The Book. The Mountain. Everything in between.

Sun’s out

After an insufferable amount of gray sky this spring, including an impenetrable bit last weekend that kept my Atlanta friend and his wife from seeing Mount Hood during a three-day visit, the sun has finally won out. It’s beautiful in Portland today, it looks bluebird up at the mountain, and at least as of today, the forecast looks like more of the same for the next few days.

Time to go for a hike.

But because this year has been such a precipitation-filled one, many of the best hikes around the mountain are still buried under feet of snow. According to the Natural Resources Conservation Service, which monitors snow levels among other meteorological statistics, there’s still more than 12 feet of snow at 5,400 feet on Mount Hood, more than 7 feet at 4,400 feet on the north side, and still close to 3 feet south of the mountain at 3,800 feet.

Not to fear. There are still plenty of low-elevation walks close to the mountain that can scratch the hiking itch. And if you don’t mind a little snow (or a lot) and are confident and capable on snowshoes, there shouldn’t be much to keep anyone off the trails now that some good weather is at least temporarily here. (Disclaimer: This blog is for information only. Hike at your own risk and only within your own abilities and comfort levels.)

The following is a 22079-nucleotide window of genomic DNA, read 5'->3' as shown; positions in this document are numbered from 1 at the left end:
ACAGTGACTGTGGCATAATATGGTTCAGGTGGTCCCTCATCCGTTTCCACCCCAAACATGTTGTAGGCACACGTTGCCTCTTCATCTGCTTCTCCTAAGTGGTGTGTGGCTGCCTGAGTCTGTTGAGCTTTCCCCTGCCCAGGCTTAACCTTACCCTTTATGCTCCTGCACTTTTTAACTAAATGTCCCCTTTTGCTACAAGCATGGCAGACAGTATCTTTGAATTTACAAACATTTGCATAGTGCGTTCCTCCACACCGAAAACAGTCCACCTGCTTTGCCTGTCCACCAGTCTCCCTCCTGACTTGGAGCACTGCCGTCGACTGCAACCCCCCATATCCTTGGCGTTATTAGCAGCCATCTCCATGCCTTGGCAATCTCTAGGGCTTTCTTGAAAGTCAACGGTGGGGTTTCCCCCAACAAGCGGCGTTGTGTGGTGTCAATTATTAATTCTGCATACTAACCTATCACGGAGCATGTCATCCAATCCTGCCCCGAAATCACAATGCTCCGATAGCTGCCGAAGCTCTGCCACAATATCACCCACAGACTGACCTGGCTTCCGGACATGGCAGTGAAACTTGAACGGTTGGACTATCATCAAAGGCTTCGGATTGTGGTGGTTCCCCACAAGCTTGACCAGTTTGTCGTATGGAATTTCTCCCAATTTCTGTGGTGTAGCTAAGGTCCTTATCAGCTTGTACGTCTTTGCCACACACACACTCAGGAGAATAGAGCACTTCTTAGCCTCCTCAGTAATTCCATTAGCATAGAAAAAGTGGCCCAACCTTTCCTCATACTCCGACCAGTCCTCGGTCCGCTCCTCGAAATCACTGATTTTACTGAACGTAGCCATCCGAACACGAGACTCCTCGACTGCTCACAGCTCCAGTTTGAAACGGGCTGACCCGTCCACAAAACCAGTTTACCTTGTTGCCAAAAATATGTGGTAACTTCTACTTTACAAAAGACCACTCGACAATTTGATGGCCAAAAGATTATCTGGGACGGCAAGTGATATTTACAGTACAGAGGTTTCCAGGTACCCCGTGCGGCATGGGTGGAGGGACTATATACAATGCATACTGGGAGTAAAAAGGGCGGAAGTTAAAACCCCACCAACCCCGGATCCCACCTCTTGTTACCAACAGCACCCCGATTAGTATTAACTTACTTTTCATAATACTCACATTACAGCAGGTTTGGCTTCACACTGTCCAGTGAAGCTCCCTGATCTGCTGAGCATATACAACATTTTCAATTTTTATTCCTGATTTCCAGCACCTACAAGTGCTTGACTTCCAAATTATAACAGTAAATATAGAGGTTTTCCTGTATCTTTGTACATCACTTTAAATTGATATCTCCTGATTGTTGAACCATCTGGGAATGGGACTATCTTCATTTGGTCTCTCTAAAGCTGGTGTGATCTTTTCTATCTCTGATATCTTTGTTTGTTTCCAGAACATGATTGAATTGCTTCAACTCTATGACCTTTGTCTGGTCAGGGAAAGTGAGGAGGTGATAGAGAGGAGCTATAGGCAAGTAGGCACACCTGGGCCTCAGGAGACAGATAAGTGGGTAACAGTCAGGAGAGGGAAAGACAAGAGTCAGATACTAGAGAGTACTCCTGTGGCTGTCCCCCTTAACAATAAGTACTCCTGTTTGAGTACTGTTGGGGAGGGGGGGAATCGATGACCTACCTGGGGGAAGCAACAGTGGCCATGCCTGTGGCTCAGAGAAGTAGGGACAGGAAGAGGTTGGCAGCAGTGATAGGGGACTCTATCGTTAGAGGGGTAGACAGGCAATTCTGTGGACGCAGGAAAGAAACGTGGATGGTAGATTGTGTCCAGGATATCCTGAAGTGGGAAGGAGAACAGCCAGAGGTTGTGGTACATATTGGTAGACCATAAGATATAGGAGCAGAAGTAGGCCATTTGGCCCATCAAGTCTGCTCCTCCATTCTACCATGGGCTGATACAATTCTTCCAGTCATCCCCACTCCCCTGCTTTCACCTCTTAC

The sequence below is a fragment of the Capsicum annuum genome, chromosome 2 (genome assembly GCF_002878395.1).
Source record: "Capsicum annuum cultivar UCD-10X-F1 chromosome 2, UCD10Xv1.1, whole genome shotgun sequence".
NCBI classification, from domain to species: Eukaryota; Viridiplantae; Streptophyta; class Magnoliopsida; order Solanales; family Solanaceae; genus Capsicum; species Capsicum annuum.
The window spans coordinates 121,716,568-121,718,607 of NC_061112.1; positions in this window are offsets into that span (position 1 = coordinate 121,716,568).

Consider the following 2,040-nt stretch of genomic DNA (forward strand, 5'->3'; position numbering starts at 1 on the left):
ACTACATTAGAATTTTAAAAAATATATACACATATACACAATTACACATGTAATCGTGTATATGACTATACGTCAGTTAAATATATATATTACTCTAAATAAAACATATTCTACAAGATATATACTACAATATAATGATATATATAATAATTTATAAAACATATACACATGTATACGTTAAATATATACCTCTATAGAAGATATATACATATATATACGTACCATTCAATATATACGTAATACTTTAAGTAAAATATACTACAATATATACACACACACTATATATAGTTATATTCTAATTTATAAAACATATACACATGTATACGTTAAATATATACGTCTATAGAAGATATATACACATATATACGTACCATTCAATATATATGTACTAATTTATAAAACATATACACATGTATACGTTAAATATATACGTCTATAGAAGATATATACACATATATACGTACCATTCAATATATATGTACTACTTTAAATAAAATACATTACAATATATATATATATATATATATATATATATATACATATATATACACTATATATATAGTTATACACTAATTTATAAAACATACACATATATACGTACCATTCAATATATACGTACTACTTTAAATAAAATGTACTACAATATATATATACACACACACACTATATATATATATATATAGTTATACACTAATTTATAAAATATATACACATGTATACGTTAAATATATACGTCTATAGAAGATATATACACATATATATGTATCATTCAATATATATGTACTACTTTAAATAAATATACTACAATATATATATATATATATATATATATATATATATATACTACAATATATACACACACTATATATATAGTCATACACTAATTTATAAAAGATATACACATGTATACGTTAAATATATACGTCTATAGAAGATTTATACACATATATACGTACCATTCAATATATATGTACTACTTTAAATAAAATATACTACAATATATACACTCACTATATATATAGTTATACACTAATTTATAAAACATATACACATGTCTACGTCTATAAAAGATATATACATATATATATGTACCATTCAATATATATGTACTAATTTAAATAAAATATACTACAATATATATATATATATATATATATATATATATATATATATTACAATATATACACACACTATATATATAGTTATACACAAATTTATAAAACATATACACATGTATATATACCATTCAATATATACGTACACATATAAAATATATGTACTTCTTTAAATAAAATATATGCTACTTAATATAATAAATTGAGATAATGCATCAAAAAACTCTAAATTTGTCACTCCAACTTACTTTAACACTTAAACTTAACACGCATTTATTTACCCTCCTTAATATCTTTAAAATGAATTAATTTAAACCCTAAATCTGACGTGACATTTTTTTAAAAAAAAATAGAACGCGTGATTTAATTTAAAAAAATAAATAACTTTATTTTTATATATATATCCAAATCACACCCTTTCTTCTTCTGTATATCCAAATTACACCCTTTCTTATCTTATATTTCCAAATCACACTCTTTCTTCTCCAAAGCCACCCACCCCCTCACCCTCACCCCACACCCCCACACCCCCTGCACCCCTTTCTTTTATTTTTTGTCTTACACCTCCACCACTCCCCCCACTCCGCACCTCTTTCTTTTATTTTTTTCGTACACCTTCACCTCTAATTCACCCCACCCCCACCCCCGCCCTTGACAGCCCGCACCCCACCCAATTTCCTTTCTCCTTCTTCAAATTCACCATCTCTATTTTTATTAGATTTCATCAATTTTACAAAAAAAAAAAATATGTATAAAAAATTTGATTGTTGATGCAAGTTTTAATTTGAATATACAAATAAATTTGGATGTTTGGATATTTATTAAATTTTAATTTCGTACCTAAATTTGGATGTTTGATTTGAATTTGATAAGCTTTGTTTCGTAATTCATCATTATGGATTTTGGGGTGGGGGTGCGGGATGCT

A few of my springtime favorites:

Silcox Hut at about 7,000 feet on the south side of Mount Hood.

Palmer Snowfield: Nothing like a slog up the lower end of Hood’s South Side climbing route to take in the mountain on a clear day and wake up the climbing legs. It’s  a mile and about 1,000 feet in elevation up fromTimberline Lodge to Silcox Hut, and another mile-plus and about 1,500 more feet up to the top of the Palmer ski lift. Start from Timberline and walk up along the east edge of the ski area.

Salmon River: An easy stroll along the pristine Salmon River, one of five major rivers that call Mount Hood as their source, the Salmon River trail cuts through a massive old growth forest with cedars of unfathomable girth. The entire trail runs about 7 miles, but you can hike in just as far as you’re up for and still get the wilderness gist. More information.

Hood River Mountain: This one’s a little ways away from the mountain, just outside Hood River, but its view of the peak and the entire Hood River Valley is simply jaw-dropping. Just three miles roundtrip and 600 feet up, Hood River mountain affords you a view that usually takes a lot more effort to attain. More information.

Hood River Mountain

Summit of Hood River Mountain, September 2006.

 

 

 

 

 

 

 

 

 

 

 

 

 

 

 

 

 

 

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